Shine With Confidence ~ Attract Excited Clients
Are you a professional in the field of helping others who struggles with confidence? This blog post is for you. Today, we're diving deep into why confidence is so important for those in the helping professions, and how you can boost your own self-assurance to better serve your clients.
So sit back, relax, and let's tackle this vital topic together. 🤲
Before we can look at why confidence is important, it would be helpful to be clear on what exactly confidence is.
Looking at various definitions of confidence from the Merriam-Webster Dictionary, the Cambridge Dictionary, and various universities that have studied confidence, we can summarise confidence as:
Confidence is about feeling sure about yourself and your abilities. It involves believing in yourself, trusting your skills, and having faith in your judgment. Self-confidence is a belief in your own abilities and recognizing your strengths. It comes from setting goals, facing fears, and celebrating achievements. Confidence can also mean trusting someone else or having faith in their abilities. It gives you the courage to face challenges and can lead to success in various areas of life.
I would also add that this sense of surety that comes from being confident is not about being arrogant or thinking that you are somehow better than others. Not at all, it is more about having surety in what you can and cannot do in a realistic, secure way.
It makes sense then if you are a help professional, coach, or therapist seeking to empower others that you first feel sure of your abilities, secure in the knowledge that you have the tools to be able to support your clients to feel better about themselves.
People are drawn to confident people. This is a fact. We respect those who are confident more than we respect those who may stumble over their words and appear insecure. Confident, not arrogant.
There is a different energy around those who feel comfortable with who they are compared to those who feel insecure.
Why is this?
Well, for starters, someone who is comfortable with themselves, knows they are not perfect and is o.k with that. They relish the opportunity to learn and grow. They see mistakes as a chance to improve and not a reflection of their character.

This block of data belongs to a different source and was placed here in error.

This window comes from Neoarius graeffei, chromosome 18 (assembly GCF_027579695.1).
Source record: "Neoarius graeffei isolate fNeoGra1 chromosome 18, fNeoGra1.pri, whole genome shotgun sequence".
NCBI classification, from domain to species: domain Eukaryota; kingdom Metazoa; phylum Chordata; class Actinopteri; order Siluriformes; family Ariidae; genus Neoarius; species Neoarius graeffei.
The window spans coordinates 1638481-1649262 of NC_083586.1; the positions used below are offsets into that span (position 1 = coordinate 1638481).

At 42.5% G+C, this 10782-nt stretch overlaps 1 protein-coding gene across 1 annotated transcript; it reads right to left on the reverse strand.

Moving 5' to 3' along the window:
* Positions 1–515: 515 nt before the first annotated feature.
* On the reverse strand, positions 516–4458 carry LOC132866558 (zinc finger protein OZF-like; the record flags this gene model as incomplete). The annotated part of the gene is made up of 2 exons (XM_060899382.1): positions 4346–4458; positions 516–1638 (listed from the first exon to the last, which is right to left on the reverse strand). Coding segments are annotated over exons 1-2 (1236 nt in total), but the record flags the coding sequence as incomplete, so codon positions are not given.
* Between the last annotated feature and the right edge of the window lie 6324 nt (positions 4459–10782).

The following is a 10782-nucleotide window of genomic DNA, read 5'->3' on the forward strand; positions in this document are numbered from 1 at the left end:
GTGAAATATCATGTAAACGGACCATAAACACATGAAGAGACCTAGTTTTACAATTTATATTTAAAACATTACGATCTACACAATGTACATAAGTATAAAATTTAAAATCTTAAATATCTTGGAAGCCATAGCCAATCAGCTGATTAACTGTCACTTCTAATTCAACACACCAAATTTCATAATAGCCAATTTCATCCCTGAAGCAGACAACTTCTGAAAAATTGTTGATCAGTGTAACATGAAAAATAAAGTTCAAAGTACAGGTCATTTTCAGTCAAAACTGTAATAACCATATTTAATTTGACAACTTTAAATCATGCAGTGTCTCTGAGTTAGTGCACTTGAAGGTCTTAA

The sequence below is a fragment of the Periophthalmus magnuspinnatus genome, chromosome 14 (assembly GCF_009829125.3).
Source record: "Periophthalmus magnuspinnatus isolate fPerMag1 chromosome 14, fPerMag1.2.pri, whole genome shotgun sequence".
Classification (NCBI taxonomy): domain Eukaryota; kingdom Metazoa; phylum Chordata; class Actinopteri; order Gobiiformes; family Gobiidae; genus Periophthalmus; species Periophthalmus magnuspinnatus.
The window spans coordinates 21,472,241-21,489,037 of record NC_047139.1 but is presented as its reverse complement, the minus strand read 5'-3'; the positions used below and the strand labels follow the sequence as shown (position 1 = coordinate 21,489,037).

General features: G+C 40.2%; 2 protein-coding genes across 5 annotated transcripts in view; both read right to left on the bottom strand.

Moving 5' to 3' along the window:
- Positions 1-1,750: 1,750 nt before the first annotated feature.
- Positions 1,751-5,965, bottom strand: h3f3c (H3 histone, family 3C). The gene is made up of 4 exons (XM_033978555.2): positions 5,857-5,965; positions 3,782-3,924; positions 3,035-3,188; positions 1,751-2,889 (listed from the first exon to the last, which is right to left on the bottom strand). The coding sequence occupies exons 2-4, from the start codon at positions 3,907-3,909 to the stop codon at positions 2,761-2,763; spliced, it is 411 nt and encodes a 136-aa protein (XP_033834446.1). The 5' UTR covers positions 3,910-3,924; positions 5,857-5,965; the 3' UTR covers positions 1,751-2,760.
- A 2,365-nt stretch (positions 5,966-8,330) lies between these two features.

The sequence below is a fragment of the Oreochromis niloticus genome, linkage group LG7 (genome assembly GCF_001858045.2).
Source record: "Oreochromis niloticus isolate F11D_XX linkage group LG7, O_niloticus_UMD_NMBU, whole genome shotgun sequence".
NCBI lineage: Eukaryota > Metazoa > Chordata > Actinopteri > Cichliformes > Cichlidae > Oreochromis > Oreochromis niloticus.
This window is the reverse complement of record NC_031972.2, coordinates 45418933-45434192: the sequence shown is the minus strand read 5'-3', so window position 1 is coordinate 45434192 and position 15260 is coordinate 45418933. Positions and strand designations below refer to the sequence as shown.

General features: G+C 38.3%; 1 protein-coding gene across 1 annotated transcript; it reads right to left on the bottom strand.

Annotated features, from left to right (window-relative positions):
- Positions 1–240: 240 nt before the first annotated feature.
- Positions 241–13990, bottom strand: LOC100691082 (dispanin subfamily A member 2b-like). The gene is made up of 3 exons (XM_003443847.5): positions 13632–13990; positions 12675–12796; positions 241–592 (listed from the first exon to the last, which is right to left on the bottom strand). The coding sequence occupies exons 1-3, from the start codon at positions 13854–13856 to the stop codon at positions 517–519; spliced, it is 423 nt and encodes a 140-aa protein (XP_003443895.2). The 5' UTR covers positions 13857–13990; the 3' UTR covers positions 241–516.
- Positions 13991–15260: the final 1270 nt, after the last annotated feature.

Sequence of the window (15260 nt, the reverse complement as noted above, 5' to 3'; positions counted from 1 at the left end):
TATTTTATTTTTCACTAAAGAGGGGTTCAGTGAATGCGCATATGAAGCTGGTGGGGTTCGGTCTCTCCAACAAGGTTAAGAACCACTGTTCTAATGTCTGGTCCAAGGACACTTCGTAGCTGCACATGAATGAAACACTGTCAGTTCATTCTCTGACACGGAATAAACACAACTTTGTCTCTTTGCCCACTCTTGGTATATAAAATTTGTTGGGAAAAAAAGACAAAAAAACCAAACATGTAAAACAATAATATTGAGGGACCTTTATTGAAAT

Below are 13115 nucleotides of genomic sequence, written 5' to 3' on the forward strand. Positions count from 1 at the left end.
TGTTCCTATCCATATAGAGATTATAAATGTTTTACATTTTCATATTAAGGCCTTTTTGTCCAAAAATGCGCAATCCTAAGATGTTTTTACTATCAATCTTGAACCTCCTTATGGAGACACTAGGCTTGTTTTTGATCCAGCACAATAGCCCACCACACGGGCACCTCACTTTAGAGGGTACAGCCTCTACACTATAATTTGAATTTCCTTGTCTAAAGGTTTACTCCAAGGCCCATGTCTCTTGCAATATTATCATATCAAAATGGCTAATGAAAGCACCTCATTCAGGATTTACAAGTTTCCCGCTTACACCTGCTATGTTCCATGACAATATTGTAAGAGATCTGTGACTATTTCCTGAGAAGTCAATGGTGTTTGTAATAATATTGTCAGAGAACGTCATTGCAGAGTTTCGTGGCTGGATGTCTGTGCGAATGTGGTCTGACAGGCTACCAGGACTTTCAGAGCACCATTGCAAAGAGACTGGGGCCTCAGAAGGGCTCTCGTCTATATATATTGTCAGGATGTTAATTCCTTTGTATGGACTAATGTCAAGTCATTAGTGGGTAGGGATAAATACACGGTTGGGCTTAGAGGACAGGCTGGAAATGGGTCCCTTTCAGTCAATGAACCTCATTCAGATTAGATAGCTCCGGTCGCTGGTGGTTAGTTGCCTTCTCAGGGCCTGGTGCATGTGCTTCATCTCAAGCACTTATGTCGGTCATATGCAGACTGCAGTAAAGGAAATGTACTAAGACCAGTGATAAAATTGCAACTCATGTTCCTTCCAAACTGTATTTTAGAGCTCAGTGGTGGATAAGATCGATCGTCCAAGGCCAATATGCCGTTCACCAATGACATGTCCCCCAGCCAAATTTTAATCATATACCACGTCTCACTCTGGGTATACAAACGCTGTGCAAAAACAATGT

Compare this with someone who is insecure. When you're insecure it's easy to think that any mistakes you make will be viewed somehow as proof that you can't do it, that you're not enough. This in turn decreases your sense of worth.
Confident people take criticism well, responding to any negative comments by acknowledging them as the view of the speaker and not necessarily the truth. Confident people accept they do not get it "right" every time and are open to ideas for improvement.
Confident people know that negative comments are not a reflection of who they are as a person because oftentimes the person making the comments does not know the speaker.
Confident people do not need to feel defensive and so they welcome differences of opinion and constructive debate.
On the other hand, a person who is insecure will often become defensive when others do not agree with their viewpoint and may even feel the need to attack the other party, seeking to diminish their views in order to raise their own.
For these reasons, it's more comfortable to be around confident people.
Confident people create an atmosphere of welcome and inclusion. They are also clear on their boundaries and the behaviour and comments they will tolerate and those they will not.
Confident people will not accept personal attacks on themselves or on others. They are able to find the words that respectfully acknowledge that everyone has a right to their opinion but there is a way to express that opinion that does not seek to tear others down.
When you are confident, it's easier to look others in the eye when speaking. This makes you feel authentic and genuine, two more attributes that are highly attractive to most people.
When you are confident you respect yourself and others equally. When someone feels you respect them they are more likely to listen to you. As a result, what you say will be heard. You are able to put your case clearly, without prejudice and the result of this is it becomes more persuasive.
Looking at the list of what confidence is and the impact being confident has you may be wondering why then is it that so many professionals feel insecure and not confident in themselves.
This is a great question.
The answer lies somewhere between childhood and life experiences.
The truth is we are all born confident. Think of the child who fearlessly explores a climbing frame, jumping from monkey bars to slides, climbing rope ladders with no thought of falling or hurting themselves.
Sadly though, this in-born confidence becomes lost through experience. All it takes is a nasty trip and fall to teach a child to approach life with more care.
If as a child you were repeatedly told you wouldn't amount to anything, that you were lazy and a 'good-for-nothing' it would hardly be surprising if you developed a deep sense of low worth. Right?
As we grow older, the process continues. We lose confidence with every failure and start taking to heart every harsh criticism. Soon we become so immobilized we see no way out.
However, if as a child your efforts were recognised and you were praised when you did well. Encouraged and supported. Then it is likely that you will develop into a confident adult, secure in your abilities.
I recently read an interesting article that explored the impact of praise from parents on children. In essence, the report identified the danger of constantly praising a child as having the potential to create a false sense of ability, and maybe even a dependence on praise from others.
Let's look at the first point: A false sense of ability.
If you look back at the start of this article you'll notice that confidence is defined as having a realistic sense of ability and being o.k not being good at everything or knowing everything.
The danger of overpraising children is that they could believe they are good at something when in reality they are not. Instead of creating a desire to work harder and improve this could lead to complacency.